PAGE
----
I just wrapped up another day of doing the Shred.
It’s been a year since I started putting conscious effort into working out, and I’ve stuck to it.
There have been some months where I’ve gone more days not doing it than days I have done it. There’ve been weeks that have passed without doing a single workout.
But then there are days like today, and the day before, and the day before, where I get into the workout, find that groove, hit flow, and walk away not just sweaty and gross, but feeling higher than anything and super pleased with the workout.
In the past year, I’ve lost nearly 40 inches total.
And maybe 10 pounds or so.
I get down on myself about my weight periodically, but I’ve always been fat. I’ve always had it on my body, and it’s just a part of who I am. In the last year of working out, I’ve gained a much stronger sense of confidence in my own body and in the physical state in which I exist and inhabit. I won’t lie and say that losing double-digit inches in my hips and my waist hasn’t boosted my confidence and made me really happy — especially when it comes to trying on clothes or being able to not think twice about whether something I want to try on will or won’t fit.
But more of my confidence comes from being fat and being able to push myself through an intense, ass-kicking workout and seeing it through until the end. My fat body is able to move and to sweat and to endure for 30 minutes without collapsing, without falling in on itself, without my heart stopping in the middle.
My fat body is awesome for this, and I am grateful every damn day I can do it. My fat body is so awesome for being able to do this that I reward my fat body with doing it again. And again. And again.
I will never be thin, and this is a fact I accepted at nearly 300 pounds a few years ago, and it’s a fact I accept now, weighing significantly less than that.
My fat isn’t something I am regularly conscious of. It’s just a part of who I am, and I accept it as a reality of my existence. I’m okay with it. My body does and feels good things.
I like my body
even though it’s fat. I like my body even if you or anyone else does not.
This is on my mind again after reading Becky’s great post over at Book Riot on Book Deal breakers. What are those things in a book which turn the book off to you completely? I agree with nearly every single thing on Becky’s list, and I add one more: books which are about the fat body and that play into fat tropes. More specifically, books about fat girls that play into the fat girl tropes.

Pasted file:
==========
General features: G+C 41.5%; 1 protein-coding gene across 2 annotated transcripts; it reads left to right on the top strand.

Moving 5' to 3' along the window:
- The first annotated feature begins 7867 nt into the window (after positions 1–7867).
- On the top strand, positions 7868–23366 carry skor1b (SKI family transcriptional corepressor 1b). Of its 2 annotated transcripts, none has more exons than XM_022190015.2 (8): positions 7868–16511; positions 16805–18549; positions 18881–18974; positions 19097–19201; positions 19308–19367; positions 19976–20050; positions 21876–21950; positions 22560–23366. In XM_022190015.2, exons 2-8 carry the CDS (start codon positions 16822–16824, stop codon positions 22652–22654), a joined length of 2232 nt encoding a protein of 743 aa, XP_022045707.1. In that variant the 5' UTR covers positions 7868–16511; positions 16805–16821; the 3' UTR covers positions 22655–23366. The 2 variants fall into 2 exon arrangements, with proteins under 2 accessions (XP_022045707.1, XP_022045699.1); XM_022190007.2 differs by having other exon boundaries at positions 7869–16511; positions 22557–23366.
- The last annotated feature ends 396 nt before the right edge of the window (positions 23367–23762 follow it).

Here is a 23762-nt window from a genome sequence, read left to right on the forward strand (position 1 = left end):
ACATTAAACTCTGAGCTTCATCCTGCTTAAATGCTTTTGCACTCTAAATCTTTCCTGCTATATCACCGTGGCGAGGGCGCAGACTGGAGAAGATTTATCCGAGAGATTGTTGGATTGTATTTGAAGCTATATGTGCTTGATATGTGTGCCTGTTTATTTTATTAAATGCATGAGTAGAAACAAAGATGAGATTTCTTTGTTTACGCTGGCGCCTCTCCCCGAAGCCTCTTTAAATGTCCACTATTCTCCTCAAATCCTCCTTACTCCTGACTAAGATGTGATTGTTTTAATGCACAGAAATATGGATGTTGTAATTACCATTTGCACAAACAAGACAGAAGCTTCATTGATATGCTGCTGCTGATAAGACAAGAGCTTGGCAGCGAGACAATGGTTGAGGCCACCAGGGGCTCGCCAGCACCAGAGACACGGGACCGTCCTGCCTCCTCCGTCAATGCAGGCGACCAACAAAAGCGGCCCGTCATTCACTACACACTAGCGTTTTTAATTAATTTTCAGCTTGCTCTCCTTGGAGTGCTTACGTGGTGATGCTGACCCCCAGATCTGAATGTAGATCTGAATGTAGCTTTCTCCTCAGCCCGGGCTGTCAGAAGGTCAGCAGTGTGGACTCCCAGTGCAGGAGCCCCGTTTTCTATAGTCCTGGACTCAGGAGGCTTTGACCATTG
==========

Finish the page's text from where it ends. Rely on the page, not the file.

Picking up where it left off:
Almost all of the time, these books use their fat characters as the story. It is the fat on their body which drives the entire narrative. The character usually hates herself for her fat body because there is nothing worse than being a fat teenaged girl. You don’t get dates. You don’t have friends. You don’t fit into clothes. Furniture and stairs creak and groan under the pressure your body exerts upon it. Trying on clothes in the dressing room is a joke. Sometimes, fat people themselves are the joke — the ones around you or with you, even.
These books center on the issue of fat — being fat means something bad here, and the way to happiness, to friendship, to sexual enjoyment, to being able to move and dance and exist is through getting rid of the fat. Be it through a “healthy new dieting routine,” through gastric bypass surgery, through working out and “putting a little effort into your look.” Miraculously, those changes add up to a character better understanding herself and her place in the world and when her body finally fits the acceptable mode, she is accepted.
It makes me feel ashamed that the message of most YA books featuring fat characters is that your body is wrong, it’s going to kill you, it’s going to hold you back, and it’s not worth the space it takes up on this planet. Because this is a message we already send teenagers and if you don’t believe it, I point you to a recent story about how the Boy Scouts of America won’t let obese scouts go to the annual Jamboree (which is an event centered all about being active and having fun but fat bodies aren’t allowed that privilege because fat bodies aren’t real bodies).